The Dirt Clog Fight

23 Jan

The Dirt Clog Fight
by L. Stewart Marsden

And so it was back in the day
pre cell phones, computers and color TVees,
when all my neighbor friends and me
gathered at a tree-cleared site
where mounds and mounds of rich-red clay
lay begging to be picked and hurled
at each other, dodging tween wood-framed walls
that would one day become a tall and stately house
perched at the end of Colonial Drive.

Good, clean, dirty fun
where dirt clogs rained on everyone
from afternoon to edge of night
till mothers’ calls broke up the fight
and, one by one, each soldier’s name
was called home — to end the game —
And, finally,

As colors faded to sepia tones
I made my very slow way home
with thoughts of all of the fun I’d had
wondering was it so much fun
because we’d been so desperately bad?

No way would I ever confess
about the dirt clog fight and mess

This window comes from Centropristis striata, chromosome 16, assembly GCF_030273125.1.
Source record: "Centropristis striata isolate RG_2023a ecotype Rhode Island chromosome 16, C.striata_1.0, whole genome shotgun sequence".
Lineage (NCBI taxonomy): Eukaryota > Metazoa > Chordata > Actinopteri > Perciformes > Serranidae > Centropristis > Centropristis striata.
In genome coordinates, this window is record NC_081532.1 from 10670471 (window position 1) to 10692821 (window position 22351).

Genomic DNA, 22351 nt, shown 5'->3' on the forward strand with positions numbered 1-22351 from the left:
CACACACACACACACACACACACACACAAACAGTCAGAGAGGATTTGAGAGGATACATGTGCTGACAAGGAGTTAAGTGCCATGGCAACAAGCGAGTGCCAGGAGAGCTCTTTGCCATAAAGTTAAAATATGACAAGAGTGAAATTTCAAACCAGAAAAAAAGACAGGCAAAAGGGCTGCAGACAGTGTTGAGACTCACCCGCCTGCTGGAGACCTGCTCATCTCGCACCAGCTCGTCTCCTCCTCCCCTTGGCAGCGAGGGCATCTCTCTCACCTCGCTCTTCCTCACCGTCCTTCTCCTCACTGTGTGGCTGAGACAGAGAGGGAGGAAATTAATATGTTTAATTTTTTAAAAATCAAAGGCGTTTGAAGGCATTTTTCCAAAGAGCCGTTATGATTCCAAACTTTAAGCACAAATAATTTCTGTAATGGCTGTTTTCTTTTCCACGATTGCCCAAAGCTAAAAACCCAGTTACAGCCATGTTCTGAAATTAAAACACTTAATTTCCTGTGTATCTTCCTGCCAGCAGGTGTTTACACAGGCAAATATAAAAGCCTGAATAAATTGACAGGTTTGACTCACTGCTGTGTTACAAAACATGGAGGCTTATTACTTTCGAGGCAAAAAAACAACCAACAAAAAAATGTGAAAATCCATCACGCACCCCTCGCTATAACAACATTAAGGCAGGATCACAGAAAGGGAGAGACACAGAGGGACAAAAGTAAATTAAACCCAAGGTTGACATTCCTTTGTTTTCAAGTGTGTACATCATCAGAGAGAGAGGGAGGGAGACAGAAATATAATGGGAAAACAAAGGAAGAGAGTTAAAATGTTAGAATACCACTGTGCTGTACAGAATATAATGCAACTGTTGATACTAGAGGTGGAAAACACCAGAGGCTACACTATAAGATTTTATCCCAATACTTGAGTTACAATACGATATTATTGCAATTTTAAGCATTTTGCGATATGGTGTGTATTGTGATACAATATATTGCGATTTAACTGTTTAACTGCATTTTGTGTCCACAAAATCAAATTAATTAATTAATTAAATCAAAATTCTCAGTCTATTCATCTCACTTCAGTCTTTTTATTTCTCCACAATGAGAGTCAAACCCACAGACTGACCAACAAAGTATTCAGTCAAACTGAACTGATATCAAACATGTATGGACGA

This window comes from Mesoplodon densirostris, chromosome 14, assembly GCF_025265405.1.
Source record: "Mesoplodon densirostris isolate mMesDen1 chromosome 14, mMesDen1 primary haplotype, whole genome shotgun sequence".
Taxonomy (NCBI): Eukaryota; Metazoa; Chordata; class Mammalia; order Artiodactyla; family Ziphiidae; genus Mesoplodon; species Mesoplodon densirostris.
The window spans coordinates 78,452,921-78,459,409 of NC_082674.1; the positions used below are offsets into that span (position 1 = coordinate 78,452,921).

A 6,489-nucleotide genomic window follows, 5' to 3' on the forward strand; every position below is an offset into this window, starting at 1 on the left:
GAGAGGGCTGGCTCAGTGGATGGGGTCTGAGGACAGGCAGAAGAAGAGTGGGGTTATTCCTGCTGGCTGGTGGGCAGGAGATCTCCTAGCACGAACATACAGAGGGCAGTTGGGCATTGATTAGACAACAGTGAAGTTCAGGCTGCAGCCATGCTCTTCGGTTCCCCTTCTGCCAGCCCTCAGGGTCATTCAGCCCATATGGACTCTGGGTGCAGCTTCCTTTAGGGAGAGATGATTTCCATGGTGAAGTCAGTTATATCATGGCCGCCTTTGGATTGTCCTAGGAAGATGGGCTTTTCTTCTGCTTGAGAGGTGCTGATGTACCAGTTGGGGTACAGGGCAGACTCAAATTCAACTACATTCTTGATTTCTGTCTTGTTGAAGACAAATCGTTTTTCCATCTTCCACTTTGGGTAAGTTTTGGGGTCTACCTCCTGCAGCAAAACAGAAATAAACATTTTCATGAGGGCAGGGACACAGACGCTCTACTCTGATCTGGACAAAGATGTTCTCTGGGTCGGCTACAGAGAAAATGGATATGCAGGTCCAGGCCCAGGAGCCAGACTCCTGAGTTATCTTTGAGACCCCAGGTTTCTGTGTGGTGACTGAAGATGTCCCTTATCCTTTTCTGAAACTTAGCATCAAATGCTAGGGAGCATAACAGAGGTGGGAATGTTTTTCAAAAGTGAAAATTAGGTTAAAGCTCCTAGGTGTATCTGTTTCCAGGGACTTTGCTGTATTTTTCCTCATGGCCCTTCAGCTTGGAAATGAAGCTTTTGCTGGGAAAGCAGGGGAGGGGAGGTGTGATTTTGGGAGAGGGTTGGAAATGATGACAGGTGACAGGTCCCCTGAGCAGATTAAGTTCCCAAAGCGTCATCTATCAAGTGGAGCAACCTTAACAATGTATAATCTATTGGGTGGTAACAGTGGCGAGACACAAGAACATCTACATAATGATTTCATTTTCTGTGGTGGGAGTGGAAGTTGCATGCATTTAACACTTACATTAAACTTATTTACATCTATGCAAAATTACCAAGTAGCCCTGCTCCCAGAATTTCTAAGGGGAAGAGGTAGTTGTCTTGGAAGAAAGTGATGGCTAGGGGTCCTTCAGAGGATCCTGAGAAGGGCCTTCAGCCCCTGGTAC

my friends and I had left behind —
remnants of that mighty fine
dirt clog fight that we had had —
all because we were so bad
at the new house at the end of the street.

Doing so would leave Mom no choice
but to break a branch from the nearest bush
and thrash my legs while with shril-led voice
she lectured me.

And so, I lied.
And cried that I’d been caught
by thieves who had lashed me to a tree —
the ivyed oak in the Lipscomb’s yard —
and all the while I worked real hard
to loose myself from those ropes,
and at my mom’s call rose a hope that gave me strength
to break and flee back home into her loving arms.

That did the trick — it stopped the switch —
Mom turned from me and hid her face
and ordered me up to my room
where she later carried in a tray of sandwiches and soup.

Now, a thousand years ago —
that dirt clog fight still resonates so,
that when my children’s children ask
what did I do when at their age
without cellphones and digital stuff,
I say, “Red clay was quite enough
to carry me throughout the day.”

“Ooh. Life was rough when you were young.”

“Perhaps, but I’ll tell you this:
I’d trade all the gadgets that I own
to walk that street of my old home
and gather with those neighbor friends
and heft red clay clogs once again
until our mothers call all our names
when the day turns toward the night
to finally end our dirt clog fight.”

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